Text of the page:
United States v. Cripps, 460 F. Supp. 969 (E.D. Mich. 1978)

US District Court for the Eastern District of Michigan - 460 F. Supp. 969 (E.D. Mich. 1978)
October 27, 1978

460 F. Supp. 969 (1978)

UNITED STATES of America, Plaintiff,
Donald CRIPPS, Individually, and d/b/a Cripps Building Company, Defendants.

No. 75-71319.

United States District Court, E. D. Michigan, S. D.

October 27, 1978.

*970 *971 Katherine Gruenheck, U. S. Dept. of Justice, Washington, D. C., for plaintiff.

Stephen M. Wittenberg, Southfield, Mich., for defendants.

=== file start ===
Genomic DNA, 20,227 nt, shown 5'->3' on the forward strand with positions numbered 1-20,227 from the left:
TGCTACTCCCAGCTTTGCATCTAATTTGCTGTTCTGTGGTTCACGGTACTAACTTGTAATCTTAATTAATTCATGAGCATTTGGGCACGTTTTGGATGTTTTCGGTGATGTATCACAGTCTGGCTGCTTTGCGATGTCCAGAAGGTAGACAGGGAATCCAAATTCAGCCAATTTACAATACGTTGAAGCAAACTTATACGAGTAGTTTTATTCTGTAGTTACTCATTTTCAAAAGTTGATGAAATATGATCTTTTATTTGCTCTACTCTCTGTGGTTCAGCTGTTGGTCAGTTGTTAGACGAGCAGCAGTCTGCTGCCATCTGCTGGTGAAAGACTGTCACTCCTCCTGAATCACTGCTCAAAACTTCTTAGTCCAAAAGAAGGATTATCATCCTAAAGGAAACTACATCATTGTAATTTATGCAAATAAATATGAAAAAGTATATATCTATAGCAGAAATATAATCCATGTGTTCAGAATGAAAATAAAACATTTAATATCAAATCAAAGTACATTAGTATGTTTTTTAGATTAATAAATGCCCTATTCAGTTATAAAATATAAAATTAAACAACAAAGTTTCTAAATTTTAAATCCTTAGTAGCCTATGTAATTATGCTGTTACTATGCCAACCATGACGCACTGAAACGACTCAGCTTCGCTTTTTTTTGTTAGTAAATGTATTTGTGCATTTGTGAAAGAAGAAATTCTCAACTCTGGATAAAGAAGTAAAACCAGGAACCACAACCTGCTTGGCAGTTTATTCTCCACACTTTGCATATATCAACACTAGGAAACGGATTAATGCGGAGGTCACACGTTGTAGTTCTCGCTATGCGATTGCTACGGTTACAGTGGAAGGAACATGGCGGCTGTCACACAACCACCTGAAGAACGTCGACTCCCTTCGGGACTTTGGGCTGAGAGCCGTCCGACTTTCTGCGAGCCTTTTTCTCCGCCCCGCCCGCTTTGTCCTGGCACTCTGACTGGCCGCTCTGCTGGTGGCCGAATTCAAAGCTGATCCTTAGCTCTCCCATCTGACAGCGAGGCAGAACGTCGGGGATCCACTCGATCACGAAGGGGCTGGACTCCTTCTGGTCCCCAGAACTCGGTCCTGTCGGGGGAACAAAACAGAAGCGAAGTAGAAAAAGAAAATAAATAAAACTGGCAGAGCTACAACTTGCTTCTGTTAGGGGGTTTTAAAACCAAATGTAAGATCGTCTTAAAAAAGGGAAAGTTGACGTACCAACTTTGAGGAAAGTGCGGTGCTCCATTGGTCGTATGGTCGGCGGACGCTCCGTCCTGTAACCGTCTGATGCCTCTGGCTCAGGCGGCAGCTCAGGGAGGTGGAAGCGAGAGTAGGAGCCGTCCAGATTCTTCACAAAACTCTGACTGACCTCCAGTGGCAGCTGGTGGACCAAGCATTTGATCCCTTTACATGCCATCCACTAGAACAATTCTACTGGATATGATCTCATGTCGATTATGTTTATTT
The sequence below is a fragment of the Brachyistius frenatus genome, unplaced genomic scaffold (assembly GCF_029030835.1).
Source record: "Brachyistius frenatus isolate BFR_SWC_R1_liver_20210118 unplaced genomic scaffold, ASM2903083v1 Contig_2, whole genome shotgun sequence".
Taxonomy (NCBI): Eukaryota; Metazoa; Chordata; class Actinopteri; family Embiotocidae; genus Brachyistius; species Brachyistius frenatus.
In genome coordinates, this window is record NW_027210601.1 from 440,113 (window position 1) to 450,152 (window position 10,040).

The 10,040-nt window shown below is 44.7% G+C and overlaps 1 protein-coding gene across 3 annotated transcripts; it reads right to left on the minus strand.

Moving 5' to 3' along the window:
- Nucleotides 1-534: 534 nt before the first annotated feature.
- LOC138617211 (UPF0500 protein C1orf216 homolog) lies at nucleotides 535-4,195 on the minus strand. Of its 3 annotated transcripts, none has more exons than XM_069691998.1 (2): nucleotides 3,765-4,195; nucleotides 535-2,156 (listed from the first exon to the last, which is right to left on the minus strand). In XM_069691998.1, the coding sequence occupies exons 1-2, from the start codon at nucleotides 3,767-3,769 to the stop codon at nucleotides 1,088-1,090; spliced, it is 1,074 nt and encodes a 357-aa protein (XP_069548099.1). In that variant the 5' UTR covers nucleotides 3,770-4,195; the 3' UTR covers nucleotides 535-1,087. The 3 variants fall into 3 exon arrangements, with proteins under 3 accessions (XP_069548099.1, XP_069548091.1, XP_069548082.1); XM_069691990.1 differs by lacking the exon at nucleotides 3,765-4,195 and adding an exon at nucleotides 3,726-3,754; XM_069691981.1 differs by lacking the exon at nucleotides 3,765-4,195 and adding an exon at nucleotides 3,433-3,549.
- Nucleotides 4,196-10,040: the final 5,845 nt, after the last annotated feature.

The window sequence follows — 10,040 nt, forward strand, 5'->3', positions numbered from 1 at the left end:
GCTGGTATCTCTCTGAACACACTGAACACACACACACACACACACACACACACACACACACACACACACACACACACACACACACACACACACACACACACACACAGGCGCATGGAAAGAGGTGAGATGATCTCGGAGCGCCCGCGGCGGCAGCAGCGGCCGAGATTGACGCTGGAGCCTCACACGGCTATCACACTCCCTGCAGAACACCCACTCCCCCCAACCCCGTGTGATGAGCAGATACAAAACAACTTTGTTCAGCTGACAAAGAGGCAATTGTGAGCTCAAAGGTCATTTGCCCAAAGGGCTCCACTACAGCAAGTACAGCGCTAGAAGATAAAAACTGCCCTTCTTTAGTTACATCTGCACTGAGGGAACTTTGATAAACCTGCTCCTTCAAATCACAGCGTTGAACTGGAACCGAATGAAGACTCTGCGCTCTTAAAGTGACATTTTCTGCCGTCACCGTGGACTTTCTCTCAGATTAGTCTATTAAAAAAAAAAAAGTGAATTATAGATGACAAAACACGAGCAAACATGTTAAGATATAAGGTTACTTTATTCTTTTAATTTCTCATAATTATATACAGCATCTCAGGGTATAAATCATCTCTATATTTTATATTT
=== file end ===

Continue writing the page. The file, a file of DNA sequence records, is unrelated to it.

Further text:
Plaintiff, The United States of America, has moved the court pursuant to Rule 56, Federal Rules of Civil Procedure, for a summary judgment against defendant DONALD CRIPPS and CRIPPS BUILDING COMPANY, on counts one through five of the first amended complaint and on defendants' first amended counter-complaint. Subsequent to the filing of this motion, the government has filed a final amended complaint following the court's ruling that certain of plaintiff's claims made in the first amended complaint were barred by the statute of limitations and plaintiff has revised its motion for summary judgment to conform to the amended complaint filed June 16, 1978.